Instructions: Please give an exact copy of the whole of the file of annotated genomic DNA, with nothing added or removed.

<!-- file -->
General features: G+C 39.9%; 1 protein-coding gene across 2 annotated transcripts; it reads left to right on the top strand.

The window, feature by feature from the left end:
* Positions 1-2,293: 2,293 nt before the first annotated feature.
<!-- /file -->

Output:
General features: G+C 39.9%; 1 protein-coding gene across 2 annotated transcripts; it reads left to right on the top strand.

The window, feature by feature from the left end:
* Positions 1-2,293: 2,293 nt before the first annotated feature.